It's International Women's Day. I see posts popping up all over, otherwise I wouldn't have known. It's not a day I track on my calendar as I do holidays or birthdays. I can't say I've even been aware that such a day existed up until just a year or so ago. I sense my own ambivalence in marking such a day.
Why do we need an International Women's Day? What exactly does such a day honor, or celebrate, or defy? How am I supposed to mark the day in a way that has significance? What can I contribute to the cause?
I don't have the answers to any of those questions. I have almost more than I can handle right in front of me with the two young women I am raising. But in the dailyness of our existence and the profound and profane of our conversations, maybe I actually do have more of an answer than I think.
I've spent the past week talking to my days away from 13 year old daughter about sex. Frankly. Honestly. Revealingly. She has been forced into the conversations, maybe a bit too soon, by the political and religious culture in which we all swim, struggling to stay afloat. An afterschool club is planning a "purity ritual" celebration that involves a promising of self to Jesus in order to elicit vows of chastity. Her youth group at church convened a panel of "experts" to discuss all things relational with this group of teens, ranging from not quite 13 to ready to venture into the world on their own -- without informing parents up front.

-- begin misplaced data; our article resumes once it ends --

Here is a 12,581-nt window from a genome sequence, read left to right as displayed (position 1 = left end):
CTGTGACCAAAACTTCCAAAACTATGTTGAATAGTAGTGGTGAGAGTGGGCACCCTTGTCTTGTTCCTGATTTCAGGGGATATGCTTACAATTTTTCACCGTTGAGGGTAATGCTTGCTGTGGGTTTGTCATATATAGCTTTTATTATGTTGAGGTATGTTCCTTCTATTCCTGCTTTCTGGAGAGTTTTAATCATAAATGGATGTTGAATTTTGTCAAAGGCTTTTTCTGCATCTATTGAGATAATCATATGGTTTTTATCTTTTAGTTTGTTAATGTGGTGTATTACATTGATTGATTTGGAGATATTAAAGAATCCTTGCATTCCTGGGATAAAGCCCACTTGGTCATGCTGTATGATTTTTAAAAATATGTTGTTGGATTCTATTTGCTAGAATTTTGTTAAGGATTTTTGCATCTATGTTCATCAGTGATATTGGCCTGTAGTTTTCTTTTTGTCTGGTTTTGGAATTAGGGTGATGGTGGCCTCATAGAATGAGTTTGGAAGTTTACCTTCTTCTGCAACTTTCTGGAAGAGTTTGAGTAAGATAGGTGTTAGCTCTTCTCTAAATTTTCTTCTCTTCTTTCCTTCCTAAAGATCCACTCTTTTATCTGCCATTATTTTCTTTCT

Part of me wants to be furious. Part of me knew it was coming and has been preparing for these days since she was a tiny baby first learning to identify various parts of the body. Part of me is relieved that we are finally here having this conversation, and part of me still fights the old old messages of shame around sexuality I've internalized these many years.
In the midst of it all, we've had several interesting, lively, and deep conversations. I'm not sure how I did. I might need a tape recording and a panel of philosophers, psychologists and theologians to answer that question for me. Or maybe, I can simply watch how she handles herself with grace. I hope what I've conveyed is something of the numinous nature of intimate relationship with another, a sense of the beauty and sacredness of her own body, confidence to stand in her own strength, vulnerability to allow connectedness, a knowing of how deeply she is loved, and the ability to honor her own self as she makes choices going forward - regardless of how the culture around her defines "right and wrong".
More than anything, I want her to know that the boxes she sees others in the religious and political sphere try to create to hem in her very nature, to protect the world from the power of the feminine, to confine her to a predetermined role are not boundaries within which she has to exist. I want her to know a freedom of body and soul that allows her to follow her dreams, making whatever mistakes she needs to make along the way. I want to take away the guilt and the shame around sexuality, around having a body, around being the source of creative power, of being a woman.
My voice alone cannot accomplish all of that. But it can be a counterpoint to the other voices she hears. And my voice, joined with the voices of others, all around the world, might be able to make a difference for our daughters - and our sons. Until we can honor our own strengths, and admit our weaknesses, and celebrate and integrate the opposite strengths, we will live in a lopsided world. If my words to the young women under my care (and really, to my own self at the same time) can help bring any balance, then they are worth the trouble it takes to speak them, today on International Women's Day, and throughout the rest of my life.